Ahead of Sports Direct’s full-year results next week broker Investec has issued a note challenging the sports retailer to answer some key corporate governance questions and fully disclose business information.
The call for clarity comes after revelations that Sports Direct founder Mike Ashley lent JJB Sports executive chairman Sir David Jones £1.5m, raising concerns that Jones faced a conflict of interest.
However, Investec analyst Katharine Wynne said: “The role of Mr Ashley in the JJB Sports saga has reawakened market concerns about corporate governance. We would continue to argue that in Sports Direct’s case these concerns support the case for a discount rather than a premium valuation.”
The questions Wynne believes investors should be asking Sports Direct’s management are:
- Who are Sports Direct’s key lending partners and what are the company’s current facilities and its refinancing schedule?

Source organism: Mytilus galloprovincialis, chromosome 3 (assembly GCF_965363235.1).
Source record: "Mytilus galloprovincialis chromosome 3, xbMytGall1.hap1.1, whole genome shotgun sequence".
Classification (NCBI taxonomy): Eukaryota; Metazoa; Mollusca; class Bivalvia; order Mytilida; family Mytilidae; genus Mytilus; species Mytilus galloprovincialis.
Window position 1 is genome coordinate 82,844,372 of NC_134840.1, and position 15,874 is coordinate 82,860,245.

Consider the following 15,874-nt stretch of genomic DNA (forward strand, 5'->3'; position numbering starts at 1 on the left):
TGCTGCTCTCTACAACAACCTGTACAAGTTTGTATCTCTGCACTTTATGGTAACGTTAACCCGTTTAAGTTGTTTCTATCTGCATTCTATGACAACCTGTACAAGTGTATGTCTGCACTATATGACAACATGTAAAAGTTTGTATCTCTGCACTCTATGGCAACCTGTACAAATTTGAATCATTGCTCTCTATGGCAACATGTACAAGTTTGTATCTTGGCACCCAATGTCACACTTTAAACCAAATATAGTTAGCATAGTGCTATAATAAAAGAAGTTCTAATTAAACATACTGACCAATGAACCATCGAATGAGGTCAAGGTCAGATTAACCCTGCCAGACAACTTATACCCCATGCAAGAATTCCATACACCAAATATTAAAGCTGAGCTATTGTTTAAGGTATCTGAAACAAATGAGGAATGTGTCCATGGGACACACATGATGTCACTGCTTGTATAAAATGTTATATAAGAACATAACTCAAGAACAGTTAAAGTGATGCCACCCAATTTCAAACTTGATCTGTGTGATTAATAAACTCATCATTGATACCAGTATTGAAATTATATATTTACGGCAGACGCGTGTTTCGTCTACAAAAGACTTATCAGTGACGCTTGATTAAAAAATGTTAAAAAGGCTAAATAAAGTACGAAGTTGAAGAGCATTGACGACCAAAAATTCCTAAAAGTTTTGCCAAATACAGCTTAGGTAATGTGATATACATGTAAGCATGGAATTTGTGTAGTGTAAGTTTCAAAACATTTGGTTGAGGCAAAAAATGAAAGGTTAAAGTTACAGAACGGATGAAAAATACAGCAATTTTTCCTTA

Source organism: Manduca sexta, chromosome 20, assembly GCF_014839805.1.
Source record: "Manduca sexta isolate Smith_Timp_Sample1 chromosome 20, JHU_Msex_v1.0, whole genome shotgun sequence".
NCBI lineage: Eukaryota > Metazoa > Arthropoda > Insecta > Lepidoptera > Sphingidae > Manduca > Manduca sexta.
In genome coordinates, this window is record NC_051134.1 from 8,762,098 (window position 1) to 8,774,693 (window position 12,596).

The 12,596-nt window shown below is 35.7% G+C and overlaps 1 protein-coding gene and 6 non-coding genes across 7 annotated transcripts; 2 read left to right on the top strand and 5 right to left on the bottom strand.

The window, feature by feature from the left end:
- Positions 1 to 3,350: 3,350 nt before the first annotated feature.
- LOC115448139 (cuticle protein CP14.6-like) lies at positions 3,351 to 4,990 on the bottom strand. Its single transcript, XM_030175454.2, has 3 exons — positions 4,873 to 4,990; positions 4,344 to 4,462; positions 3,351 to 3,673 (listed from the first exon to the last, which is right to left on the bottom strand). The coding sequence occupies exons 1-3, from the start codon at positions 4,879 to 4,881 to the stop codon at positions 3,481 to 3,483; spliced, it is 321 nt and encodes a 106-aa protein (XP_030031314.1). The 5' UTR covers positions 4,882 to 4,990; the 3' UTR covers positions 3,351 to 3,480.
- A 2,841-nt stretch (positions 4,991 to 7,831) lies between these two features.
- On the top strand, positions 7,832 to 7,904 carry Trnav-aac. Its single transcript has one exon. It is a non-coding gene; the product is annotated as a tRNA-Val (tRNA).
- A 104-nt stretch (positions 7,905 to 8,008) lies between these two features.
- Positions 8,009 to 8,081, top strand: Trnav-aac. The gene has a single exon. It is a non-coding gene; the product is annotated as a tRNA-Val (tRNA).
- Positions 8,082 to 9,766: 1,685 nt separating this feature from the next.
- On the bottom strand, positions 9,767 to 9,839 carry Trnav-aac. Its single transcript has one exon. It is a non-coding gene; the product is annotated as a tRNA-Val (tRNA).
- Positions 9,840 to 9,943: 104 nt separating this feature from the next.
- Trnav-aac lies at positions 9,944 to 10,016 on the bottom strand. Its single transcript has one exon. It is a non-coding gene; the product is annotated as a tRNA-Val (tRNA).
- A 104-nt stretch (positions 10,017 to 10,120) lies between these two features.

- What are the key banking covenants?
- What is the company’s stock write-down policy? And what is the proportion of balance sheet stock that is more than 12 months old?
- What is the company’s like-for-like sales performance over the past three years?
- How many supply contracts have been lost over the past year?
- What proportion of external sales of in-house brands was accounted for by JJB in 2008/09 and who are the other major accounts?
- What is the status of the group’s current international licensing agreements?
- How many of the stores from which the business trades are owned by the founder and what are the terms of the lease arrangements?
- What is the status of the group’s sourcing and distribution agreement with Umbro (now owned by Nike) and its minimum purchase requirements?
- Why has the company still not appointed an independent chairman and/or replaced the departed non-executive directors?
Next week Sports Direct is expected to report EBITDA of £135m and to cut its dividend.
For the first time since the retailer floated it will also reveal like-for-like sales.